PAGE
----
The starch root is dangerous to cats because it contains high quantities of a chemical known as ‘insoluble calcium oxalates.’ The oxalates are a hardened form of oxalic acid that is created to dissuade animals that might otherwise regard the starch root as a food source.
The oxalates function by digging into soft tissues and causing significant discomfort with their sharp, crystalline form. This simple process is responsible for the swelling, discomfort, vomiting, and diarrhea described above. Proteinase is a second chemical found in the starch root. This toxin, once taken into the target animal’s body, inhibits the operation of numerous neurotransmitter enzymes. This results in a lack of equilibrium and restrained behavior that would not occur if oxalate was consumed alone.
What Is Starch Root?
The starch root is a kind of forest flowering plant of the Araceae family. It is widely found in most of Europe. Adam and Eve, Adder’s root, arum, wild arum, bobbins, cows and bulls, cuckoopint, cuckoo-plant, devils and angels, friar’s cowl, lords-and-ladies, naked lads, snakeshead, and wake-robin are some of the common names for arum maculatum.
The leaves of the starch root sprout in the spring. Depending on the cultivar, they might be purple-spotted or unspotted. The flowers are followed by a spadix, which is a poker-shaped inflorescence covered in a pale green spathe or leaf-like hood.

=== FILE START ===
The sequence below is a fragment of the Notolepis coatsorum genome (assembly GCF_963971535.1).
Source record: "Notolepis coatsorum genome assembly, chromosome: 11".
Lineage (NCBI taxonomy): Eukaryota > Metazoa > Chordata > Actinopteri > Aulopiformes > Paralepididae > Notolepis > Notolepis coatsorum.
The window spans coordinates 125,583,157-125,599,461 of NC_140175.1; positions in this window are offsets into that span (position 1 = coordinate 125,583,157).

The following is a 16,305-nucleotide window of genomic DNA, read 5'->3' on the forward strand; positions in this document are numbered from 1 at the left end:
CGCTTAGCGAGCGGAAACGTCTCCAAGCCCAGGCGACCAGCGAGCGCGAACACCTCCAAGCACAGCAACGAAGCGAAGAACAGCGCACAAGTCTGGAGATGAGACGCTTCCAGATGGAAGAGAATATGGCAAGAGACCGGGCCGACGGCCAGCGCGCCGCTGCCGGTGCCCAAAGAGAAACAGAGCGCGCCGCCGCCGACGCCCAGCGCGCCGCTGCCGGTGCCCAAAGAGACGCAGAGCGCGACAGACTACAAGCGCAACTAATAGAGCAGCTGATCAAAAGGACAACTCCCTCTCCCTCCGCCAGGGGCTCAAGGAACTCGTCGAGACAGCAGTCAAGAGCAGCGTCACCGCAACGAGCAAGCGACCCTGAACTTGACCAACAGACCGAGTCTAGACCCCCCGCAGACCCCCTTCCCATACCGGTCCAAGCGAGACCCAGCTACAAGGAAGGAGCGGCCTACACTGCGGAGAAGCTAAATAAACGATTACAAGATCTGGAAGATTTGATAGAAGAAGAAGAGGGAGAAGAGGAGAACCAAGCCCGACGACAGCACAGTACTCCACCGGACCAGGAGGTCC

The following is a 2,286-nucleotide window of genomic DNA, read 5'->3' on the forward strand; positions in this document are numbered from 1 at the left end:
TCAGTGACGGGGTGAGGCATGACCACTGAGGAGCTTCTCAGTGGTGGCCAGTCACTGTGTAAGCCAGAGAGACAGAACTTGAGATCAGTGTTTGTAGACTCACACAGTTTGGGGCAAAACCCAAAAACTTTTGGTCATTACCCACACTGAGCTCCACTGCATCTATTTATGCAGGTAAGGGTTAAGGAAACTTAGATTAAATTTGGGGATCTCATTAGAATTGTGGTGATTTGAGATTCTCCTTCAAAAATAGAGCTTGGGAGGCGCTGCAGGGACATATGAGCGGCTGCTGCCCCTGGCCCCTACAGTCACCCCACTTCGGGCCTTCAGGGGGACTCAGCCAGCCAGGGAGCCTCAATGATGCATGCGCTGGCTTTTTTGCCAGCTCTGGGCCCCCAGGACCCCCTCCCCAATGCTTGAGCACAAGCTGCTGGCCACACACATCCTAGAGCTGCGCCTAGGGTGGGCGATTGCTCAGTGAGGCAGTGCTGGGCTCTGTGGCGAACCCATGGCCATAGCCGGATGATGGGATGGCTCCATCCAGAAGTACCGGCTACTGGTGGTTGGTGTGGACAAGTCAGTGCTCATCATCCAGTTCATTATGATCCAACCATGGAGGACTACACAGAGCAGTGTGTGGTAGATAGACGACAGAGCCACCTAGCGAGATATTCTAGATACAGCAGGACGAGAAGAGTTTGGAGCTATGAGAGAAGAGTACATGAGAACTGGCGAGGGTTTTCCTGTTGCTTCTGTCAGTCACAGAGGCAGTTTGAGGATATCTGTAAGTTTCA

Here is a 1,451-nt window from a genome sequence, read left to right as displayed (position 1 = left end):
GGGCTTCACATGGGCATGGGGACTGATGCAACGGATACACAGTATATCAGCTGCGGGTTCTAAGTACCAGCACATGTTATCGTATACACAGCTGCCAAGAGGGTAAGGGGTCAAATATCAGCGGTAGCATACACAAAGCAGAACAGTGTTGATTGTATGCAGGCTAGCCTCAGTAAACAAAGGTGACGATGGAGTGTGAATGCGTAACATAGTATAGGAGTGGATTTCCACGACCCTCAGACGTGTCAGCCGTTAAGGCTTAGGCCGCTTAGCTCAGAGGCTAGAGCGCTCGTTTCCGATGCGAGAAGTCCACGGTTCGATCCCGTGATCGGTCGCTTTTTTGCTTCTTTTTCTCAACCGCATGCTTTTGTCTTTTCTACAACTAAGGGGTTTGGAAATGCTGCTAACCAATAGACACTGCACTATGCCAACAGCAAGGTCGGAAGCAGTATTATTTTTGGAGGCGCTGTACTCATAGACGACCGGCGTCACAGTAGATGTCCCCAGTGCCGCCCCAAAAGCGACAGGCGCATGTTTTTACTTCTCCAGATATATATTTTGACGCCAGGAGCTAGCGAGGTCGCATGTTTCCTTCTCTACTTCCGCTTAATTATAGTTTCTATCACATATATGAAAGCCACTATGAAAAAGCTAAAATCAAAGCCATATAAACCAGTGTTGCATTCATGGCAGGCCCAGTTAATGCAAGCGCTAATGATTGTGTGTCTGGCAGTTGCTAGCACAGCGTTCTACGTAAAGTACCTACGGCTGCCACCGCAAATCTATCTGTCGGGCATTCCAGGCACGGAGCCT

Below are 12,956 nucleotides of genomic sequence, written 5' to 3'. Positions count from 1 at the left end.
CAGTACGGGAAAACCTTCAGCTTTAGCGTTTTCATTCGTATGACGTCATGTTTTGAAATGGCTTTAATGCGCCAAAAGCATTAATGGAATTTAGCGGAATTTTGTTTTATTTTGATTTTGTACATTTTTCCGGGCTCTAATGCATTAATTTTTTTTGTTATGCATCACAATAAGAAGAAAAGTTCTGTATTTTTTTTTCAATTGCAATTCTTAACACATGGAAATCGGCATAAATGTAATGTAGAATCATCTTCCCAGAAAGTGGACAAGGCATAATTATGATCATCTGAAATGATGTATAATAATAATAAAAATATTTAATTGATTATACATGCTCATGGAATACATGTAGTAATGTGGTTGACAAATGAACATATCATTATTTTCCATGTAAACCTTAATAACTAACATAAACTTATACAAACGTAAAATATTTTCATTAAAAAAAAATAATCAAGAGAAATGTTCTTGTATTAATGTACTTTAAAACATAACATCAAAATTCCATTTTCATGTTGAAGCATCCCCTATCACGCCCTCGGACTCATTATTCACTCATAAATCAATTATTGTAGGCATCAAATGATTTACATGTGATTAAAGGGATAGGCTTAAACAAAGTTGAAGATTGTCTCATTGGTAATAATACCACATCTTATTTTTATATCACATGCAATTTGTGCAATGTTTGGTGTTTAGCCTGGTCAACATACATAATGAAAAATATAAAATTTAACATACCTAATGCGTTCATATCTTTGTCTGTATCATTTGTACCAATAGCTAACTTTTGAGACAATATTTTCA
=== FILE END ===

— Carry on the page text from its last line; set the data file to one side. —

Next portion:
When crushed, the roots of this plant are edible and were once known as Portland sago. It was used in the same way as salep (orchid flour) to make saloop, a popular beverage prior to the introduction of tea or coffee. It was also substituted for arrowroot. It may be highly dangerous if not properly cooked.
Clinical Signs of Starch Root Poisoning in Cats
Symptoms of starch root poisoning are similar to symptoms of poisoning from other Araceae plants. After ingesting starch root, cats may develop the following symptoms.
- Oral Irritation
- Difficulty breathing
- Difficulty swallowing
- Excessive salivation
First Aid and Treatment of Starch Root Poisoning in Cats
If you see your cat eating a part of the starch root, give him or her some yogurt, milk, or cheese. This will aid in the precipitation of some calcium oxalates and will relieve the sensation of oxalic acid discomfort. If your cat continues to experience symptoms after doing this, consult a veterinarian immediately.
When you take your cat to a veterinary facility, the veterinarian will examine the symptoms and determine how serious they are. Cats that have had recurring bouts of vomiting and diarrhea will almost certainly be given hydration treatment. This will replenish the cat’s lost fluids and prevent catastrophic dehydration. Depending on the extent of your cat’s symptoms, the doctor may recommend further therapies.
Recovery from Starch Root Poisoning in Cats
Cats will recover from starch root poisoning in most cases within a week; however, aged cats may require more specialist treatment. The majority of cats will not require a follow-up visit following treatment. But, those who have been seriously impacted by issues such as dehydration may benefit from another session to monitor their improvement.
Prevention of Starch Root Poisoning in Cats
If starch root is growing in your yards, it would be best to remove it immediately. Keep your house cat-friendly and restrict your cat’s access outdoors.
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